Hoosier Welcomes New Forest Supervisor

Melany Glossa

FNR alumni, Melany Glossa, appointed forest supervisor  

Hello! I am absolutely thrilled and honored to be the next Forest Supervisor of the Hoosier. My first introduction to the Hoosier NF was back in the late eighties. I was a forestry student at Purdue sent down to the forest to conduct an oak regeneration study. I remember the beauty of the hardwoods and the sting of the nettles. I also remember getting incredibly lost in the maze of public and private land! I’m sure there are still plots out there that I never made it back to.

I am a proud Hoosier. I grew up in northern Indiana the youngest of four children. My father was a professor at Purdue University and I received my bachelor’s degree in forestry and wildlife management from Purdue. I went on to receive a master’s degree in forestry from Oregon State University and did doctoral studies in forest policy at Colorado State University.

My career path has been quite varied. I’ve done research and taught forestry classes during my academic career. My professional career began as a wildlife biologist for the state of Missouri. I spent time as a game warden in Ste. Genevieve, Missouri and checked a lot of hunters on the Mark Twain NF. When I decided to work on my doctoral degree, I also began working as a consultant doing NEPA planning for US Army Pacific, which allowed me to spend time in Alaska and Hawaii.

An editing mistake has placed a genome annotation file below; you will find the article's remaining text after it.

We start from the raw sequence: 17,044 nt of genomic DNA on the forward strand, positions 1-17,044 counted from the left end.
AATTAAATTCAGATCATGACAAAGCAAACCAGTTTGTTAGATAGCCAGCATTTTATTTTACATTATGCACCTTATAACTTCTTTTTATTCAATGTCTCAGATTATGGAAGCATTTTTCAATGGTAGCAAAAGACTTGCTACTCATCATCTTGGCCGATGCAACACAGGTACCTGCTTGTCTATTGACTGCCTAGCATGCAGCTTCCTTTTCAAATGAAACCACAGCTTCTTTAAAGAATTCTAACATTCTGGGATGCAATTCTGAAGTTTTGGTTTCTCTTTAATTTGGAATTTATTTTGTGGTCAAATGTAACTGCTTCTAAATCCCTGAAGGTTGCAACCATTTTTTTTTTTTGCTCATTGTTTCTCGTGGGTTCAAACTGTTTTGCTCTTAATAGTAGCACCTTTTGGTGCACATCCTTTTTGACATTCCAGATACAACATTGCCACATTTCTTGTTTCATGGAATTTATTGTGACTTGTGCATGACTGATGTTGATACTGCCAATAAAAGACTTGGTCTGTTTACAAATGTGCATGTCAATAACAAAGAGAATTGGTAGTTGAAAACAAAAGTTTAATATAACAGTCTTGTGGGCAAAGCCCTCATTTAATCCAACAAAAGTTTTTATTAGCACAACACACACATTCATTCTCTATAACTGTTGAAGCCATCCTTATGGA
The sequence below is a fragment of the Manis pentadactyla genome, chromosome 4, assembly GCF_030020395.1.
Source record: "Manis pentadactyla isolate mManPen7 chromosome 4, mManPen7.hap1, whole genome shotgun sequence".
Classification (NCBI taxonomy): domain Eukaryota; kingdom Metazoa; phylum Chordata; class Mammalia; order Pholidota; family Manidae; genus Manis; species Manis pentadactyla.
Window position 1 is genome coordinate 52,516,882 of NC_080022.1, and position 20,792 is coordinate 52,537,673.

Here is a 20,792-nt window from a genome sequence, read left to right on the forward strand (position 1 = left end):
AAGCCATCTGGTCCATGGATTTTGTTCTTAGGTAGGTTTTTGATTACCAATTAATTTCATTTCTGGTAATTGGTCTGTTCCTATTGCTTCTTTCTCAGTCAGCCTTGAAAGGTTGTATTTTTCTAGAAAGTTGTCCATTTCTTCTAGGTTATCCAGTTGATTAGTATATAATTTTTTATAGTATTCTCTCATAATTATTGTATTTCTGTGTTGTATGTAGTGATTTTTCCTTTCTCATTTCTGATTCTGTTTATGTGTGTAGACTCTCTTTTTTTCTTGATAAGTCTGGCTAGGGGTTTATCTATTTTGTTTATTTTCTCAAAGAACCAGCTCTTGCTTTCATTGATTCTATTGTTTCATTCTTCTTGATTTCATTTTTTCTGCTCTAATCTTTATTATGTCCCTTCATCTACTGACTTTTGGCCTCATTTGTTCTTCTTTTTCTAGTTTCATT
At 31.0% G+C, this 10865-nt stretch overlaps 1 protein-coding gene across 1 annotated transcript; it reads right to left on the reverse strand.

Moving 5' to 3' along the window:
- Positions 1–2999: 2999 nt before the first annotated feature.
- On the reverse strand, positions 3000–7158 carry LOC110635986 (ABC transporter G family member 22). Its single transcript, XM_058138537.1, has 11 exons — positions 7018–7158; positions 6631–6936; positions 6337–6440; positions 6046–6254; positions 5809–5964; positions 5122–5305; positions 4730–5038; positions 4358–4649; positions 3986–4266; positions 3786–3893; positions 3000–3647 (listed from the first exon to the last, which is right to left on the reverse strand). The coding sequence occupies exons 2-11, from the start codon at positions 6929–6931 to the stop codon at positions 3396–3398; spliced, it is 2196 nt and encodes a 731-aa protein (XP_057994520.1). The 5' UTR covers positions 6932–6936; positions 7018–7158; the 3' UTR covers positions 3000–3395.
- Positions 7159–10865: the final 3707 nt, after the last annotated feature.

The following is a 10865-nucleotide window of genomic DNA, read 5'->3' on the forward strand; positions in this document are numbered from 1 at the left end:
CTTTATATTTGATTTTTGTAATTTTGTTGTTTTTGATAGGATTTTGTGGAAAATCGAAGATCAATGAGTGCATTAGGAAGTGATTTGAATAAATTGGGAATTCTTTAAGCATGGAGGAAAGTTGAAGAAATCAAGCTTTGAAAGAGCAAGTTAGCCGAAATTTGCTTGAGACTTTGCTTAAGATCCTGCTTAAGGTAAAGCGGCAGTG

My work with the Forest Service began as a NEPA Coordinator in Region 2. I then became the Forest Planner on the White River National Forest in the heart of Colorado. At that time, the White River was the number one recreation forest in the country. My path then took me to Region 1, in the middle of Idaho as the Natural Resources Staff Officer for the Nez Perce National Forest. The Nez is a forest with an intensive fire regime and huge fuels concerns. I was fortunate to be able to move to Region 6 as a District Ranger on the Willamette NF. The Willamette is a forest with incredible site potential and a healthy and active timber program. And now on to the Hoosier!

At the end of my career, I want to be remembered for: helping to strengthen the Forest Service by honoring and caring for our employees; building great leaders; and engaging the public to advocate for us.

For news announcement see TribTown.com​​​​

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